Kinsey [00:13:44] OK. So when, you know—let's dig a little deeper into kind of some of these aspects that  we brought up with that competition. There is a decently large [laughs] contingent of people who think that venture isn't doing anything to help solve competition problems in the market. That's why we have an Uber and Lyft, and that's why we have a Seamless and GrubHub and Uber Eats and all of these different delivery services. That they have so much access to capital that the market hasn't done its job in terms of figuring out who the best competitor is, because they all have enough money to survive. What do you think that this is true? And if so, what's the lasting impact of something like that? 


Rebecca [00:14:24] It's an interesting perspective. So, I do think the market has enough capital that a larger range of businesses and a higher number of competitors in any given category are lasting longer than they would in a market with less capital. It's easier to get funded. It's still actually pretty hard to get funded, and particularly for women, for people of color, we can go into that too, but it's still hard, but it's easier than as it has been before. And so you have more companies in the market.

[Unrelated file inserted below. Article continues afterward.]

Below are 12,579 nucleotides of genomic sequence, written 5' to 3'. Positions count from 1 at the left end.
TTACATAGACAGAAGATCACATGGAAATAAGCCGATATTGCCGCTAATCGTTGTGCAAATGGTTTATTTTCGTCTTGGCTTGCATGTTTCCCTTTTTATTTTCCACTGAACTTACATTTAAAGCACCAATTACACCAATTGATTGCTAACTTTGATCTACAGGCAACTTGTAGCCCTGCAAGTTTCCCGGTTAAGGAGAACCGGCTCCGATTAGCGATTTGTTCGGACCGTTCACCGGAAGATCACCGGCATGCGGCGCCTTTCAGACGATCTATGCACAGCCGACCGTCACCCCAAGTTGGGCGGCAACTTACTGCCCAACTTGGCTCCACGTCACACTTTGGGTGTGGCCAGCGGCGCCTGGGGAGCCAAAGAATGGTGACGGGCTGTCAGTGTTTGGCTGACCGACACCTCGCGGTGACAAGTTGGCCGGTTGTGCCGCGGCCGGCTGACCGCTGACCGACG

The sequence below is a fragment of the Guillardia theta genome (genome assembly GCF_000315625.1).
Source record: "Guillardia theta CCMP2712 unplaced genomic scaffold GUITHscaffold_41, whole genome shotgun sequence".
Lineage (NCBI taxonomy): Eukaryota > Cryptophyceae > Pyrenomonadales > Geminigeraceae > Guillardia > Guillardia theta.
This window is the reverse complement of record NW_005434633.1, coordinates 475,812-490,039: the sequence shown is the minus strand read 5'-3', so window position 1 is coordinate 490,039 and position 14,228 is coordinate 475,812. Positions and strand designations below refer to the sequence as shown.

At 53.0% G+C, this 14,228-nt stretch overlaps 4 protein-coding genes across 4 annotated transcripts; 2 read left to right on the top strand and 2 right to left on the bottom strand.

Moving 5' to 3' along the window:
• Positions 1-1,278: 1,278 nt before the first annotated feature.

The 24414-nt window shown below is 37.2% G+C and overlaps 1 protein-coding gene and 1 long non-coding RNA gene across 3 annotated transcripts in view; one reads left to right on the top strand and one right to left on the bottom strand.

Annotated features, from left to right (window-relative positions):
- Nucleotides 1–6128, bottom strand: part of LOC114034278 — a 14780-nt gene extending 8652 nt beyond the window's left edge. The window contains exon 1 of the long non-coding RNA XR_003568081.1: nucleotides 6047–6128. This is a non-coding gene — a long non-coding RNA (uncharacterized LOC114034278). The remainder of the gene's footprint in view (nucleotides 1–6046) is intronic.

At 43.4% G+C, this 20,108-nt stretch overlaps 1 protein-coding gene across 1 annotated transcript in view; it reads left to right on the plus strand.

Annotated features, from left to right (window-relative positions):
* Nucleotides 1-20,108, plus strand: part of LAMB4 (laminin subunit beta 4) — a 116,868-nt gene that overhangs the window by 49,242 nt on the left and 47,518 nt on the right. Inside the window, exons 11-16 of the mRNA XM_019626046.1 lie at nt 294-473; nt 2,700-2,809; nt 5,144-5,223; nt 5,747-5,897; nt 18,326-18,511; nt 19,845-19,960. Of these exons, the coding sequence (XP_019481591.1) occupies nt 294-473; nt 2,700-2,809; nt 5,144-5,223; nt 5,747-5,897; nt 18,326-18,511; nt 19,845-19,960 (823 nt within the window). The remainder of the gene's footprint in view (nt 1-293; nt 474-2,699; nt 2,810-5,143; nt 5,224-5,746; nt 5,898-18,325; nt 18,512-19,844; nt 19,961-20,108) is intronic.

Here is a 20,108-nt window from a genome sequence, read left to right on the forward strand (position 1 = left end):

Rebecca [00:14:52] However, I don't know that the point is that there should be total consolidation. The same way that in any other asset class, you know, small businesses, the idea isn't that there should be one massive pizza chain. It's positive for markets overall to have multiple players in them and competitive forces. In fact, it's mandated by the government. And so, I don't know that the issue is that Lyft and Uber exist. Actually for consumers, that's a very positive thing. It's probably that the number 50 to 100 of ridesharing companies raised and lost so much money in the race for ridesharing. Does that make sense? 


Kinsey [00:15:32] Yeah, but I mean, those are still people who put a lot of money into those companies that are losing out.